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Department of Public Information . News and Media Division . New York

14 September 2009

The following is a near-verbatim transcript of today’s noon briefing by Marie Okabe, Deputy Spokesperson for the Secretary-General.

Good afternoon.

**Noon Briefing Guest

Joining us shortly today as our guest will be Under-Secretary-General for Political Affairs B. Lynn Pascoe, who will be here to brief you on political developments in advance of next week’s General Assembly busy week.

And I am told that the General Assembly Spokesperson for the sixty-fourth session will be joining us regularly starting tomorrow.

**International Atomic Energy Agency

I’ll start with the International Atomic Energy Agency (IAEA) General Conference meeting in Vienna today. Sergio Duarte, the High Representative for Disarmament Affairs, read out a statement on the Secretary-General’s behalf, in which the Secretary-General hoped that the 25 non-nuclear-weapon States that are party to the Non-Proliferation Treaty (NPT) but which have not brought their comprehensive safeguards agreements into force will do so before the 2010 NPT Review Conference. The General Conference also provides a useful opportunity to reaffirm international support for resuming the six-party talks aimed at the denuclearization of the Korean peninsula, the Secretary-General added.

The Secretary-General also thanked Dr. Mohamed ElBaradei for his many years of outstanding service to humanity and to international peace and security. He extended his full support to the new Director General, Ambassador Yukiya Amano, as he prepares to confront the many challenges ahead.

**Security Council

The Security Council here has been holding an open meeting and consultations this morning on the UN Integrated Peacebuilding Office in Sierra Leone (UNIPSIL).

In his briefing to the Council members, the Secretary-General’s Executive Representative for Sierra Leone, Michael Schulenberg, cautioned that, though Sierra Leone had embarked on a remarkable journey towards a stable, peaceful and democratic country, this journey would be bumpy, long and even at times dangerous. What Sierra Leone needs to succeed is time, patience, determined national leadership and continued international support.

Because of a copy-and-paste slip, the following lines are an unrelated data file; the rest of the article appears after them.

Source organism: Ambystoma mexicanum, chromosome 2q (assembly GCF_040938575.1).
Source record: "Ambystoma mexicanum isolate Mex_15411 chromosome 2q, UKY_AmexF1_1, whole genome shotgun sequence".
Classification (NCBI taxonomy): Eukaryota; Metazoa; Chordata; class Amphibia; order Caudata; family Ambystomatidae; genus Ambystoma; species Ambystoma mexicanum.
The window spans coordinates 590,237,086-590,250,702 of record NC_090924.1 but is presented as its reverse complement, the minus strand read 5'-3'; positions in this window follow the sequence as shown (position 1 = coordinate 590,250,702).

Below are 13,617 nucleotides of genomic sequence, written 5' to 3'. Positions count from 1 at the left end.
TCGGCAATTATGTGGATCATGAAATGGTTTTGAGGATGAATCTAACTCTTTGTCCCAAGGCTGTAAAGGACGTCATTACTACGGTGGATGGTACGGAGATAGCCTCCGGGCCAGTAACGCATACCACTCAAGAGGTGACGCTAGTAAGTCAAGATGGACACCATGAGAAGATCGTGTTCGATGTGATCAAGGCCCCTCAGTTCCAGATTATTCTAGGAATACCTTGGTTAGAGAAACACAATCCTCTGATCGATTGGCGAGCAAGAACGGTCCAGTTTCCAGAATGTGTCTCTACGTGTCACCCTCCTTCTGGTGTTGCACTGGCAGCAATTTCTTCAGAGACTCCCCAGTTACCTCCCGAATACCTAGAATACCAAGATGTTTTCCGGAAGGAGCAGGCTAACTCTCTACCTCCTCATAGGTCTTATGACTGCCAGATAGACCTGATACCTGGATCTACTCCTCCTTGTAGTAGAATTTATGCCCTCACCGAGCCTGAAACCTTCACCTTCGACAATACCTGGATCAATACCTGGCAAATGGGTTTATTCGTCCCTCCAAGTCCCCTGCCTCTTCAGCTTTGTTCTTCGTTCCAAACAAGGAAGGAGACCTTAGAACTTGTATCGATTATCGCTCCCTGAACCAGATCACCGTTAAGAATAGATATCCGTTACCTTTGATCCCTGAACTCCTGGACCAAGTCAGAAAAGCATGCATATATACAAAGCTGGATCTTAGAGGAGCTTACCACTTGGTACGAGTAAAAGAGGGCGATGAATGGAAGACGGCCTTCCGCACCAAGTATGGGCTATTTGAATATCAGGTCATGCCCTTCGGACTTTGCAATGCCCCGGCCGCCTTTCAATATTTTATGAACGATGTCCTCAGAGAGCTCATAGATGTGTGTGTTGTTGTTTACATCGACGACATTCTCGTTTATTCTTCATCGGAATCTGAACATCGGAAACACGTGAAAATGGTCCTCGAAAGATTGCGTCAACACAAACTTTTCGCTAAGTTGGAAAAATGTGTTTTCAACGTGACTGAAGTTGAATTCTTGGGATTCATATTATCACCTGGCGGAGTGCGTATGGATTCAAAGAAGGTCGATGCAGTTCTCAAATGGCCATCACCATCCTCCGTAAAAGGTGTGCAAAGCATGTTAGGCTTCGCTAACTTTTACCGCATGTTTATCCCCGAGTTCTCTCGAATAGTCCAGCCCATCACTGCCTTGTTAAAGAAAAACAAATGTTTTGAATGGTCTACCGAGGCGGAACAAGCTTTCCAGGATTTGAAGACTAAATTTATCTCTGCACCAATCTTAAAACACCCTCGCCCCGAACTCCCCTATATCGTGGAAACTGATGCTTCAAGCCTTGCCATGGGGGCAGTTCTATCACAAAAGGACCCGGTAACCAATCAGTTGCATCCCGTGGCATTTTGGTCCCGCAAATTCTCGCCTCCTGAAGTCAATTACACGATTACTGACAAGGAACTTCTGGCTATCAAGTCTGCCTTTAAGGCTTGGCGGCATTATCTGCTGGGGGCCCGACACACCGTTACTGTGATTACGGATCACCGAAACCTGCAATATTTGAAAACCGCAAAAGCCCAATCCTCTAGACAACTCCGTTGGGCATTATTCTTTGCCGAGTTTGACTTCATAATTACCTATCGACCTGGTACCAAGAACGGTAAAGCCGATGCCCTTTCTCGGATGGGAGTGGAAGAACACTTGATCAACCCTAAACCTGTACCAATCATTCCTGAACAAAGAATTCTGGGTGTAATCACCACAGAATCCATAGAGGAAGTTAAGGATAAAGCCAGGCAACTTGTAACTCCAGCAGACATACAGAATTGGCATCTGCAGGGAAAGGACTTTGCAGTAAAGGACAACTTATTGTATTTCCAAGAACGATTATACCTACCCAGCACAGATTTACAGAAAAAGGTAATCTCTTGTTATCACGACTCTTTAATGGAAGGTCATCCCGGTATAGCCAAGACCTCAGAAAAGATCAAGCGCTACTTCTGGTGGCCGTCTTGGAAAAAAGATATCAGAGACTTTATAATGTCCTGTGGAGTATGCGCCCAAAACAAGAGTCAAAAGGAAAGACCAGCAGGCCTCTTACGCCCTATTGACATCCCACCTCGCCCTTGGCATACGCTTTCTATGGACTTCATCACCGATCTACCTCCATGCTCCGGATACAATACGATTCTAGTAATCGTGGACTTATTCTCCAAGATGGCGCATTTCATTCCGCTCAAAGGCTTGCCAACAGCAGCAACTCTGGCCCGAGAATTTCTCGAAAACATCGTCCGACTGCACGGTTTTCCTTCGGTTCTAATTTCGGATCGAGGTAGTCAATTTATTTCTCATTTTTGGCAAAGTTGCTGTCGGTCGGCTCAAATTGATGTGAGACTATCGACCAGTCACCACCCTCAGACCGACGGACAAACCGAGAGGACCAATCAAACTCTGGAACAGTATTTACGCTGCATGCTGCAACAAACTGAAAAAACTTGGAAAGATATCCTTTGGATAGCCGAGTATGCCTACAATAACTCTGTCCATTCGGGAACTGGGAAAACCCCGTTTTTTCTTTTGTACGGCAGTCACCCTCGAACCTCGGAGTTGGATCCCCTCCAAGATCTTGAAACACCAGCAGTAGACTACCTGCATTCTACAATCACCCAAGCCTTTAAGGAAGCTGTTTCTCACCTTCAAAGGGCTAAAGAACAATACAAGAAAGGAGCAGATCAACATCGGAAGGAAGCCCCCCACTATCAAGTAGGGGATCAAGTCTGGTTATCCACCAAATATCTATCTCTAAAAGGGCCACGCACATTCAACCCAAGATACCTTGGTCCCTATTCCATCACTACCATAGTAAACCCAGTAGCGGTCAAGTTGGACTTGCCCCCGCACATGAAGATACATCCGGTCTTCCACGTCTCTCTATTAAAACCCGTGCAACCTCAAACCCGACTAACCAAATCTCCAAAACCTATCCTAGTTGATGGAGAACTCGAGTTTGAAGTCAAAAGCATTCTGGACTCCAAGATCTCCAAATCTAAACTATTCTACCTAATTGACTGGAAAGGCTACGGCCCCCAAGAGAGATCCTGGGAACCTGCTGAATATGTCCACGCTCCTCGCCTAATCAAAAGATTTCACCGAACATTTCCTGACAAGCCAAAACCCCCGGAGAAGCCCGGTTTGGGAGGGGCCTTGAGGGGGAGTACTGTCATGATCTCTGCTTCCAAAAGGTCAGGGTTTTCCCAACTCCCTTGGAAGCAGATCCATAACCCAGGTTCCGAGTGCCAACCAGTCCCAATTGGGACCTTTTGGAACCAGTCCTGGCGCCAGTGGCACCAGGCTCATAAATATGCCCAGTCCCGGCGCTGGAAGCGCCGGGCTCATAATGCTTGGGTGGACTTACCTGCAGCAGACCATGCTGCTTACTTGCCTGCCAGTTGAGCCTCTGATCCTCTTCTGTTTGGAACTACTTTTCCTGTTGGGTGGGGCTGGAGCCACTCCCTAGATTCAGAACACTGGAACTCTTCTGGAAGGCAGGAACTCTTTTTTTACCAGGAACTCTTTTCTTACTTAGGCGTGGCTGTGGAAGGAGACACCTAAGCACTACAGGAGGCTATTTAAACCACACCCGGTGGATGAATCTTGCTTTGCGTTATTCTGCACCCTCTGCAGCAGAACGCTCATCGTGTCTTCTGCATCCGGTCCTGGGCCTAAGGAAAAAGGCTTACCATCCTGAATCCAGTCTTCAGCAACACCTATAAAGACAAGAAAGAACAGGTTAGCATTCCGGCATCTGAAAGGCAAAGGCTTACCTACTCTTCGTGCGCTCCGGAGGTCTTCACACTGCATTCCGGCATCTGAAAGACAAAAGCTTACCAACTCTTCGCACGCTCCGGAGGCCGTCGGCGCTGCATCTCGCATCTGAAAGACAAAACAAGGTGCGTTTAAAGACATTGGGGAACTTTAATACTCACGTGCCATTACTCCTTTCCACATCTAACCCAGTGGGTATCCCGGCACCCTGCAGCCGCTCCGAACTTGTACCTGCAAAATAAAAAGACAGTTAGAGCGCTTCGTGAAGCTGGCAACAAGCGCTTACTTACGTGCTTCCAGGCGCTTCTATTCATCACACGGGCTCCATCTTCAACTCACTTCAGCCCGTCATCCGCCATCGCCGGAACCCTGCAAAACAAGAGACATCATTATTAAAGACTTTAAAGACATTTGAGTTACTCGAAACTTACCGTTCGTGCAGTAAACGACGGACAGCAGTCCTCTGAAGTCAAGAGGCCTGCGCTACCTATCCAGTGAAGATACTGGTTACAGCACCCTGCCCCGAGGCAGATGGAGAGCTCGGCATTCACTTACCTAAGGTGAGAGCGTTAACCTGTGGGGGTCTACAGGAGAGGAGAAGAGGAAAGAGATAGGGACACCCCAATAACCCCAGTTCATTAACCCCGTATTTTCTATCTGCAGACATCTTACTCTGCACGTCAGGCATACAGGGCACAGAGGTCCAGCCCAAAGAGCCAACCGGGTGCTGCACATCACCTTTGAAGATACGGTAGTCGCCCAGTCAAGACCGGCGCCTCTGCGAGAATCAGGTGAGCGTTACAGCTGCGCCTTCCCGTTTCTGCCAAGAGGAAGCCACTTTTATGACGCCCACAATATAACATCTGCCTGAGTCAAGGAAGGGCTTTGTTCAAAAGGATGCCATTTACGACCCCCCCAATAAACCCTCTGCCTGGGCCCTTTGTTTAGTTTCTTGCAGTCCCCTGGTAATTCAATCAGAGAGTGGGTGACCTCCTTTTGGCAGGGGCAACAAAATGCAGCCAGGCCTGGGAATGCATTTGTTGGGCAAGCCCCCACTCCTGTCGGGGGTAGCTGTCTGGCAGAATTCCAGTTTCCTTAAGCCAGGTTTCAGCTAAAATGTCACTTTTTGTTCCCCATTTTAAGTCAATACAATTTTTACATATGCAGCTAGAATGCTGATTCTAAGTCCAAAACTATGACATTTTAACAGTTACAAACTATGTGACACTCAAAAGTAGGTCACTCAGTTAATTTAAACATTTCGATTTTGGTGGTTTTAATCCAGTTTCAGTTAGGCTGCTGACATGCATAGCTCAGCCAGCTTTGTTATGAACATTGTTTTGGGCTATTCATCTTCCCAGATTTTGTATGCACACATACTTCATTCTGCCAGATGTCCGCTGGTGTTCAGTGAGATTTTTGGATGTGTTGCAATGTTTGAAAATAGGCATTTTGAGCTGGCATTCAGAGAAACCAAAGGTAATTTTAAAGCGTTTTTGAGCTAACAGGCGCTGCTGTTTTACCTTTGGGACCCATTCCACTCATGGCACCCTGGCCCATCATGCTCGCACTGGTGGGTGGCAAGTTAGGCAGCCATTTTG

Also in the Council this morning, members held consultations on resolution 1874 (2009) regarding the Democratic Peoples Republic of Korea.

** Yemen

And on Yemen, Rashid Khalikov, the Director of the UN Office for the Coordination of Humanitarian Affairs, is on the last day of a four-day fact-finding mission to Yemen. He has been visiting areas where people displaced by the conflict in northern Yemen have settled. On his arrival, Khalikov said that it is hard to have a comprehensive picture of the humanitarian situation because of the continued insecurity.

Earlier this month, a flash appeal for nearly $24 million for Yemen was launched, but it has not received any funding to date. Khalikov expressed his concern about the lack of funding, saying we urgently need the international community’s support to prevent the situation from deteriorating further. We have a press release with more details upstairs in the Spokesperson’s Office.

** Gaza

And on Gaza, the underground water supplies, upon which 1.5 million Palestinians depend for agricultural and drinking water, are in danger of collapse, according a new report by the UN Environment Programme (UNEP).